TV column for Thursday, Feb. 23


TONIGHT'S MUST-SEE: “E.T.” (1982),
8-10:30 p.m., AMC.

As the Academy Awards near, it's time
to settle back with a truly great movie.

Currently, Steven Spielberg's “War
Horse” is up for best picture; composer John Williams is nominated
for it and for “Tintin.” Here's a chance to see them at their
best, 30 years ago.

The story of a boy and his outer-space
alien, “E.T.” manages to be warm, funny and exciting, almost
simultaneously. It won Oscars, for Williams' score, plus the sound,
sound effects and visual effects, and was nominated for five more,
including best-picture and Spielberg's perfect direction.

TONIGHT'S MUST-SEE II: “Grey's
Anatomy” and “Private Practice,” 9 and 10:02 p.m., ABC.

From its first episode, with Ellis Grey
(Meredith's brilliant mom) shattered by Alzheimer's disease,
“Anatomy” has faced the pain of family members' illnesses. Now
both these shows are there.

On “Anatomy,” Richard Webber sees
the impact for the second time. He was Ellis' lover; now his wife
Adele (Loretta Devine) sinks deeper into Alzheimer's. And on
“Practice,” Sam's sister (the superb Anika Noni Rose) is crushed
by mental problems.

TONIGHT'S MIGHT-SEE: “POV,” 9-10:30
p.m., PBS (check local listings).

Before NASCAR, some kids try the 70-mph
blur of the World Karting Association. “Racing Dreams” follows
three of them, with mismatched lives.

Josh Hobson is an A student in
Michigan, financed by family, friends and a golf fundraiser. Annabeth
Barnes and Brandon Warren are in North Carolina; her blue-collar
parents love racing, his grandparents have much love, little money
and some shielding from his alcoholic father.

Fans know this was shot five years ago.
Josh and Annabeth now have Web sites; her first stock-car season was
a reality show. Still, this offers a deep look at the fast life from
contrasting perspectives.

Other choices include:
– “The
Big Bang Theory,” 8 p.m.,CBS. Astronaut training is tough and
Wolowitz has second thoughts. Sheldon feels he has a much bigger
problem: His barber is sick.

– “Parks and Recreation,” 9 p.m.,
NBC. Jerry has been forgotten again. This time, it's his birthday.

– “The Office,” 9 p.m., NBC. With
many of the people gone to Florida – where Dwight is fighting for a
vice-presidency – the people back home are strained and have to
work late.

– “Filthy Rich,” 9 p.m., CNBC. In
Malibu and other playgrounds, we see $10 million homes; we hear of
people paying even more for yachts and planes. Then comes the
disturbing part: These are officials in countries – from Africa to
the former Soviet Union – plagued by poverty. They loot the wealth
from oil and other resources, then live big in the U.S. It's a
disturbing report.

– “The Mentalist,” 10 p.m., CBS.
The leader of an anti-cult group had been killed. Now Patrick Jane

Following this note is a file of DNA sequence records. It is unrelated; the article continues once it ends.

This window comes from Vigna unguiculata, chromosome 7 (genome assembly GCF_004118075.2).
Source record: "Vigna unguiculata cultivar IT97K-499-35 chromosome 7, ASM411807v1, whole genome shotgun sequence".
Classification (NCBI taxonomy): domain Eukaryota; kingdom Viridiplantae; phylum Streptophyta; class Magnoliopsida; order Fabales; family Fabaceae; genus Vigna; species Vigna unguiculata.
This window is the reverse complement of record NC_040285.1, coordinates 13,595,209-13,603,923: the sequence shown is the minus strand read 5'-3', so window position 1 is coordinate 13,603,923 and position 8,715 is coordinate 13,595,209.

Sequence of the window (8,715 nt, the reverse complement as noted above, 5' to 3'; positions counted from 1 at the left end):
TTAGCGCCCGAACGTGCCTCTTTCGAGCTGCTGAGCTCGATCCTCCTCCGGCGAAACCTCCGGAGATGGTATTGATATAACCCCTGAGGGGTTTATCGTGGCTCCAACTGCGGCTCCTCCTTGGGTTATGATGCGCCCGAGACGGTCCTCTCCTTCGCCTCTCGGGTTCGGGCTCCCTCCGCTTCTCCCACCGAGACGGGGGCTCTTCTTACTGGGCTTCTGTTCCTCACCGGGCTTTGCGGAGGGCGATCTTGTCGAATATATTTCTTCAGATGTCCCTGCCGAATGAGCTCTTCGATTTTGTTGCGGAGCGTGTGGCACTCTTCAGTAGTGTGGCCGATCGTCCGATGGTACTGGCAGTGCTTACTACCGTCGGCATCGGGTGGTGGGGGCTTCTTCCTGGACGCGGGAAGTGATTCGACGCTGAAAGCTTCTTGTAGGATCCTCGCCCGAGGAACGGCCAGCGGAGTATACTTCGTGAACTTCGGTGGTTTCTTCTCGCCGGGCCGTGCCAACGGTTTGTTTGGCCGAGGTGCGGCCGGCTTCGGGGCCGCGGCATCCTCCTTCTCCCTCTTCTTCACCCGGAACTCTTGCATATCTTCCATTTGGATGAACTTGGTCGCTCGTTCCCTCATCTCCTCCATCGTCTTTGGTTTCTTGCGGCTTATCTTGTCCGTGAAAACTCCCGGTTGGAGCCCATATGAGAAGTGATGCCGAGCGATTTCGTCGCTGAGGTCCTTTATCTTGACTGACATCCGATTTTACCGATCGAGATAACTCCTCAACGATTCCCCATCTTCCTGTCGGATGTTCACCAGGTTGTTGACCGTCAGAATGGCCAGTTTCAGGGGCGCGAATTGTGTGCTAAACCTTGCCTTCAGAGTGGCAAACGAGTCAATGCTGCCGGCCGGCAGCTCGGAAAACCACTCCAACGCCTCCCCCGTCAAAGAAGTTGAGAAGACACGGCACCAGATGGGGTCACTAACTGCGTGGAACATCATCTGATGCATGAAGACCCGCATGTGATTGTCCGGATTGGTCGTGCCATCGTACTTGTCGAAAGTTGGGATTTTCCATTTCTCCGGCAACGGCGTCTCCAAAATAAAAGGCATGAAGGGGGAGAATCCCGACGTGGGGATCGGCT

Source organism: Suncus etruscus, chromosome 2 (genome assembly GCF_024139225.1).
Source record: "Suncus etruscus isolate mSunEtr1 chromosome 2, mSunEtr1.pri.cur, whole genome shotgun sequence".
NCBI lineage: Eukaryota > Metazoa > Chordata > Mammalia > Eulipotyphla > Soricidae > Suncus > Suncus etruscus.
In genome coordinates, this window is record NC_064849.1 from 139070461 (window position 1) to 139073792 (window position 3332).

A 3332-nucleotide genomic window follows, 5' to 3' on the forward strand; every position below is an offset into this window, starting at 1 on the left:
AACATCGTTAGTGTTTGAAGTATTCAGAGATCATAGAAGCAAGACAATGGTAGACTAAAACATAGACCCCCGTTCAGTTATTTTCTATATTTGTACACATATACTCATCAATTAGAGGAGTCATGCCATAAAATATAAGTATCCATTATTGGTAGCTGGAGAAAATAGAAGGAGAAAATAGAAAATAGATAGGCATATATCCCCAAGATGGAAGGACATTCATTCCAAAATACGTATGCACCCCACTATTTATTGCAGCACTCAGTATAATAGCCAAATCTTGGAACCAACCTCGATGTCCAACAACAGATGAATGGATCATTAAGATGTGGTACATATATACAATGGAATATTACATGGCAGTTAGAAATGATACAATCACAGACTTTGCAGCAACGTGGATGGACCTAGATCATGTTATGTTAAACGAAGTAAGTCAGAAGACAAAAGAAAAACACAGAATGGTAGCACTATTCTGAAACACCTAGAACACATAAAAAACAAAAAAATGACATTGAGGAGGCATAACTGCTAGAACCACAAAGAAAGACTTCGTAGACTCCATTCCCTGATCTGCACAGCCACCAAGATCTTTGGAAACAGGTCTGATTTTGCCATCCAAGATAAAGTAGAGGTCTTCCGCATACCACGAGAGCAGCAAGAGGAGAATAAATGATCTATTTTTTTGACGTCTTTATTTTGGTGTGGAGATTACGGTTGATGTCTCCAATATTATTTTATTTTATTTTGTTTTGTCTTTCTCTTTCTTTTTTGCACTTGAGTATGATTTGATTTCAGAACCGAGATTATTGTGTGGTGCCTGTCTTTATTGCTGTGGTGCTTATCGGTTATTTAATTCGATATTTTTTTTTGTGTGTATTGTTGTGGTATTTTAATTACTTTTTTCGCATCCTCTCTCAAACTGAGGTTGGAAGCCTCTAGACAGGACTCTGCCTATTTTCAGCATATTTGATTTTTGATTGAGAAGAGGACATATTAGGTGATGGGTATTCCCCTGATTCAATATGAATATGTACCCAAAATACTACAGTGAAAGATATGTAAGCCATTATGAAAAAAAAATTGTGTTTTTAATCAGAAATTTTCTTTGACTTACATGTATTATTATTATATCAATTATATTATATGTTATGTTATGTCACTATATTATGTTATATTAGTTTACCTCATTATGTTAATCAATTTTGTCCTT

again investigates Bret Stiles (Malcolm McDowell), a cult leader.

– “Archer,” 10 p.m., FX. The
urbane Ray, it seems, is from backwoods West Virginia, where his
brother is a violent drug farmer. That sets up a fun episode, with
Jack McBrayer (“30 Rock”) as guest voice.

– “Inside Comedy,” 11 p.m.,
Showtime. Last week's half-hour zipped between three comedians, with
little content. This is the opposite: The entire half-hour is Larry
David chatting with David Steinberg (who sometimes directs his “Curb
Your Enthusiasm”); it's droll and funny.

TV column for Wednesday, Feb. 22


TONIGHT'S MUST-SEE: “American Idol,”
8-10 p.m., Fox.

Five weeks after auditions began,
“Idol” is finally ready to have a workable group.

Tonight, survivors of the Hollywood
round get one more chance to perform. Then judges start announcing
the semi-finalists.

The others will be named Thursday. Next
week has three nights and the choice of finalists.

TONIGHT'S MIGHT-SEE: “One Tree Hill,”
8 p.m., CW.

When this show debuted in 2003 on the
WB, it focused on half-brothers: Nathan (James Lafferty) was rich;
Lucas (Chad Michael Murray), raised by a single mom, wasn't. They had
the same father, the same sort of basketball talent and the same
TV-style good looks.

Many of the characters have departed
since then; so has the WB network. Now “Hill” is at the mid-point
of its final, 13-episode season. Lucas returns, to help Haley search
for Nathan.

TONIGHT'S ALTERNATIVE: “Nature,”
8-11 p.m., PBS (check local listings).

Whales have nature's biggest brains
and, alas, biggest penises. This excellent, three-part documentary
briefly mentions the latter (which can be nine feet long); more
often, it shows results of the former.

We see stunning footage of whales
scheming an elaborate fish round-up; under a “sea giants” theme,
we also see similar smarts from dolphins.

Dolphins slyly let other creatures do
their work, then swoop in to grab the prey. They even send sound
signals to humans, so we can link with them for a mutual fishing
spree.

Other choices include:

 

– “The Middle,” 8 p.m., ABC. In
an intervention of sorts, the Heck children say Frankie micro-manages
and Mike has bizarre punishments. When the parents step aside, the
kids find new trouble.

– Debate, 8 p.m. ET, CNN; rerunning
at 11 p.m. and 2 a.m. After a flurry of 23 full-scale Republican
debates, there's been a lull. This one – in Mesa, Ariz. – is
expected to be the final debate before the Michigan and Arizona
primaries Tuesday and the “Super Tuesday” a week later. Avoiding
the podium format, John King will be at a table with Mitt Romney,
Rick Santorum, Newt Gingrich and Ron Paul.

– “Suburgatory,” 8:30, ABC. The
“That '70s Shows” stars keep returning to TV. Laura Prepon has
“Are You There, Chelsea?” (8:30 p.m. today on NBC) and Ashton